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North Korean Leader Kim Jong-un with South Korean President Moon Jae-in on September 18, 2018, in Pyongyang, North Korea. Photo: Pyeongyang Press Corps via Getty Images

South Korean President Moon Jae-in’s long-anticipated visit to Pyongyang on Monday bolstered hopes that the deadlock in U.S.–North Korea denuclearization talks could be broken. The two Koreas agreed to resume cooperation on the economic and cultural fronts, to launch a new age of inter-Korean relations and, most importantly, to begin an era of peace. Kim also promised to visit Seoul in the near future, probably by the end of this year, which would be a first for any North Korean leader.

The big picture: The Pyongyang summit was a hopeful development in the recent flurry of diplomacy with North Korea, but was not in itself a game changer. It laid more groundwork for peace on the peninsula, but ended with minimal progress on the nuclear front. The U.S. has yet to be convinced that the Kim regime is willing and ready to make concrete steps towards denuclearization.

The Pyongyang Declaration fell short of addressing the U.S. demands for North Korean denuclearization. It broadly declared that the two nations would work together toward a Korean peninsula “free of nuclear weapons and nuclear threat,” and that the Northern regime would take steps to permanently dismantle nuclear and missile test sites (including Yongbyon, the birthplace of the country’s nuclear program) if the U.S. took “corresponding measures.”

Kim also agreed to welcome “experts of concerned countries” to witness the prospective dismantlement process. However, he made no commitment to provide either a list of the country’s nuclear facilities or a step-by-step timeline for closing them down — a major step many in Washington had hoped to see.

What’s next: Moon is scheduled to brief Trump on the outcome of the Pyongyang summit during his trip for the UN General Assembly next week. Trump has already expressed interest in a follow-up summit with Kim and hailed the Pyongyang developments as “very exciting,” but it remains to be seen whether the Declaration will be sufficient to move the U.S. toward further negotiations — and possibly toward another meeting between Trump and Kim.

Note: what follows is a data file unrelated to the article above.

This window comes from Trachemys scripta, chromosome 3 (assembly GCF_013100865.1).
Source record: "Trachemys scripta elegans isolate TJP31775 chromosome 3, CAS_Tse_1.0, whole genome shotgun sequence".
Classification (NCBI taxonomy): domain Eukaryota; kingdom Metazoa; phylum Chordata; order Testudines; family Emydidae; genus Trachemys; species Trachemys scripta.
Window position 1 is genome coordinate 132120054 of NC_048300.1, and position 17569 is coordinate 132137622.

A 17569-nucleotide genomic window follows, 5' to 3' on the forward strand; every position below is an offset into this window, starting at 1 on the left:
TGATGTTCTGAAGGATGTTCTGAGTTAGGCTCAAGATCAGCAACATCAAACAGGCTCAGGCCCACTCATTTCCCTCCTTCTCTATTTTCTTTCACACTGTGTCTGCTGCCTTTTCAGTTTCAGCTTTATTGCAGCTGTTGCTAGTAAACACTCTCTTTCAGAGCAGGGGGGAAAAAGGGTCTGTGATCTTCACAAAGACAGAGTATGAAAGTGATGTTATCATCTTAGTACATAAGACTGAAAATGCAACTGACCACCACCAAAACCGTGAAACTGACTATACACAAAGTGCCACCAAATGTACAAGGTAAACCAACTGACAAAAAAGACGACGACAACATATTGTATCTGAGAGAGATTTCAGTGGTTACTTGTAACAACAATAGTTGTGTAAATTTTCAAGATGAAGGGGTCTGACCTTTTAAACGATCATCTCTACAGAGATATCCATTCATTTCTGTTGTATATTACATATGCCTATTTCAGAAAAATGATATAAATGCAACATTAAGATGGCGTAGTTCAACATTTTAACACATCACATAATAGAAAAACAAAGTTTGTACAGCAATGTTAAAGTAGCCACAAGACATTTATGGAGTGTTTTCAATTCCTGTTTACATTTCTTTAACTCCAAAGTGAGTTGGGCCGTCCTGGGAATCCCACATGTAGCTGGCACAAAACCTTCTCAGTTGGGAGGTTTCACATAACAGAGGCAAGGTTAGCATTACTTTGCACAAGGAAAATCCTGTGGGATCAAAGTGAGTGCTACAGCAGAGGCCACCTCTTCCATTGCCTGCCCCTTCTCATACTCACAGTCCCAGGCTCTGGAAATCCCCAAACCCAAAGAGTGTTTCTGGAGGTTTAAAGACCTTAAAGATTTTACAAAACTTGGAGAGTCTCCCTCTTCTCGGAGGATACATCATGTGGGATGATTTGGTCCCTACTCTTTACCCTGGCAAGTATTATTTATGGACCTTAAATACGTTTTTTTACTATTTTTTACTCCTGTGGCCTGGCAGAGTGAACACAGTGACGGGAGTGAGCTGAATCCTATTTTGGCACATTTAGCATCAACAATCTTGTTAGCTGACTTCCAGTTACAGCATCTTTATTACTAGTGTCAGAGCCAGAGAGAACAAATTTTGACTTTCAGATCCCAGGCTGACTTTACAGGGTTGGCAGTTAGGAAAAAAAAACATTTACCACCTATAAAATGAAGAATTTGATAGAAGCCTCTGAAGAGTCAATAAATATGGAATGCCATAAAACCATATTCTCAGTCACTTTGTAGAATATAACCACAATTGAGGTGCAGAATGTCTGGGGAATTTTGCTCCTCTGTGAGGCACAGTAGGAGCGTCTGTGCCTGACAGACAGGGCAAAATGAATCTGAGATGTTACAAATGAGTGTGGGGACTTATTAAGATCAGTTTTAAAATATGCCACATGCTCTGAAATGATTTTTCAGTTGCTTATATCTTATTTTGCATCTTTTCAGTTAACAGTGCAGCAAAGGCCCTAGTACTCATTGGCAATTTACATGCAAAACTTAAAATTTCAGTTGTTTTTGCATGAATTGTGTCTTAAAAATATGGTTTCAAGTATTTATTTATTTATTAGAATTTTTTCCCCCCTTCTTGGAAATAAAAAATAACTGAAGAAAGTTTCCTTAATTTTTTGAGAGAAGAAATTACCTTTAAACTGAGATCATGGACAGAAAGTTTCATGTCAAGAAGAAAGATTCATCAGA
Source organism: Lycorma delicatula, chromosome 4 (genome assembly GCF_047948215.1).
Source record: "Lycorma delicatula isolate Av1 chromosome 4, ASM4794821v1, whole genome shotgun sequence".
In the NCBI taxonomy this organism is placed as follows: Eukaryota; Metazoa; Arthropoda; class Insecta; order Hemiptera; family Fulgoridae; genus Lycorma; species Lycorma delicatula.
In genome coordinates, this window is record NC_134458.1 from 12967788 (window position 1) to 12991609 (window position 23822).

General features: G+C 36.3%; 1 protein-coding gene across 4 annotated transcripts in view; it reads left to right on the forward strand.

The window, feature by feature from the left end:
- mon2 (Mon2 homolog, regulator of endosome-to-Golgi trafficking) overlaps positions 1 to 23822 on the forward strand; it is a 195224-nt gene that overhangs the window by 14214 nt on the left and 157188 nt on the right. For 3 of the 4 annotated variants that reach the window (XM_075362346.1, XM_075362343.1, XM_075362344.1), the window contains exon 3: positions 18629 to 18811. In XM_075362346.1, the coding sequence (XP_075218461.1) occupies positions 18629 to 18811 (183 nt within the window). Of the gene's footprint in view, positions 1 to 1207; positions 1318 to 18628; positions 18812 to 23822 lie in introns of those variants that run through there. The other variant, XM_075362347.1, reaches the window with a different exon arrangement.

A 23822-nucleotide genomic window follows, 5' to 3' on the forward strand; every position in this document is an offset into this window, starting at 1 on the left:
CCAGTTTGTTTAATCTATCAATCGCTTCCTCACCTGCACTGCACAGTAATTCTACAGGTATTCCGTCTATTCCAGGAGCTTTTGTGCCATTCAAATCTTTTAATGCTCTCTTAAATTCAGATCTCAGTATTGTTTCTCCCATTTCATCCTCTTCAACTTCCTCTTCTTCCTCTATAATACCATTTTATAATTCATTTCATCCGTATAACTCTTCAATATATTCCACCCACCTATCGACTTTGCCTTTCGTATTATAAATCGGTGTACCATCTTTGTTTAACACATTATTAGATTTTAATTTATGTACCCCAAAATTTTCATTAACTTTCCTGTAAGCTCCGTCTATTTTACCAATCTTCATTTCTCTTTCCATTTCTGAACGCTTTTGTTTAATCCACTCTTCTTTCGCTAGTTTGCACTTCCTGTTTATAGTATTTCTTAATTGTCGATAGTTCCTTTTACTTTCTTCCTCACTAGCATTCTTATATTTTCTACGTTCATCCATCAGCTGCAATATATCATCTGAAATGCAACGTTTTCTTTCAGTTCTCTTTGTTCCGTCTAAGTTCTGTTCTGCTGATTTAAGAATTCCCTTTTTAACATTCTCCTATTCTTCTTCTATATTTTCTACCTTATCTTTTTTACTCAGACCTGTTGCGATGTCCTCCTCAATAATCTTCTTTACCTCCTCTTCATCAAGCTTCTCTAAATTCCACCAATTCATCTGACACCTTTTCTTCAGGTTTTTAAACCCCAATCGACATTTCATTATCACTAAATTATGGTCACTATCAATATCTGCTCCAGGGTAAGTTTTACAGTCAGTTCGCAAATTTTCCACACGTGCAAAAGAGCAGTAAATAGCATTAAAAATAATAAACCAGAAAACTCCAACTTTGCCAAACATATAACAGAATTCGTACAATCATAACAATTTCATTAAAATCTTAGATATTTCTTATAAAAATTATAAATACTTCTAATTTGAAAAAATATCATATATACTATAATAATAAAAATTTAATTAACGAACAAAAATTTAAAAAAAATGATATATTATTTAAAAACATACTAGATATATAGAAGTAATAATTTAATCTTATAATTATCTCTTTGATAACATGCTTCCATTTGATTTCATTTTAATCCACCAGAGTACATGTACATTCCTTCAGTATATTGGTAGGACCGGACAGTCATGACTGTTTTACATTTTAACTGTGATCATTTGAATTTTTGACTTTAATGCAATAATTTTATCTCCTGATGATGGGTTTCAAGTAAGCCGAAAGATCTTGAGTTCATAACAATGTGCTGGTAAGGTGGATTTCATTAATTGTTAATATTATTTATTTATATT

Gi-Wook Shin is chair of Korean Studies at Stanford University, director of the Walter H. Shorenstein Asia-Pacific Research Center and senior fellow at the Freeman Spogli Institute for International Studies.

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Australia opposes UN report warning Great Barrier Reef is "in danger"

A green sea turtle swimming among the corals at Lady Elliot island, off the coast of Queensland, Australia. Photo: Jonas Gratzer/LightRocket via Getty Images

The Great Barrier Reef should be included in a list of World Heritage Sites that are "in danger" from climate change, a United Nations committee said in a report Tuesday.

Yes, but: Australia's government said it will "strongly oppose" the recommendation by UNESCO's World Heritage Committee.

Sen. Kyrsten Sinema: Abolishing filibuster would weaken "democracy's guardrails"

Sen. Kyrsten Sinema at the U.S. Capitol building earlier this month. Photo: Samuel Corum/Getty Images

Sen. Kyrsten Sinema (D-Ariz.) defended her opposition to abolishing the 60-vote legislative filibuster in a Washington Post op-ed published Monday night, saying to do so would weaken "democracy's guardrails."

Why it matters: There have been growing calls from Democrats, particularly progressives, to overhaul the rules as the Senate prepares to vote Tuesday on Democrats' massive voting rights package. But Sinema writes in her op-ed that if this were to happen "we will lose much more than we gain."

Court blocks California assault weapons ban repeal

Photo: Patrick T. Fallon/AFP via Getty Images

A federal appeals court on Monday blocked a judge's ruling that overturned California's 30-year assault weapons ban.

Driving the news: U.S. District Judge Roger Benitez ruled earlier this month that the ban was unconstitutional and likened the AR-15 to a Swiss Army knife, but the U.S. 9th Circuit Court of Appeals has now granted a stay, pending appeal.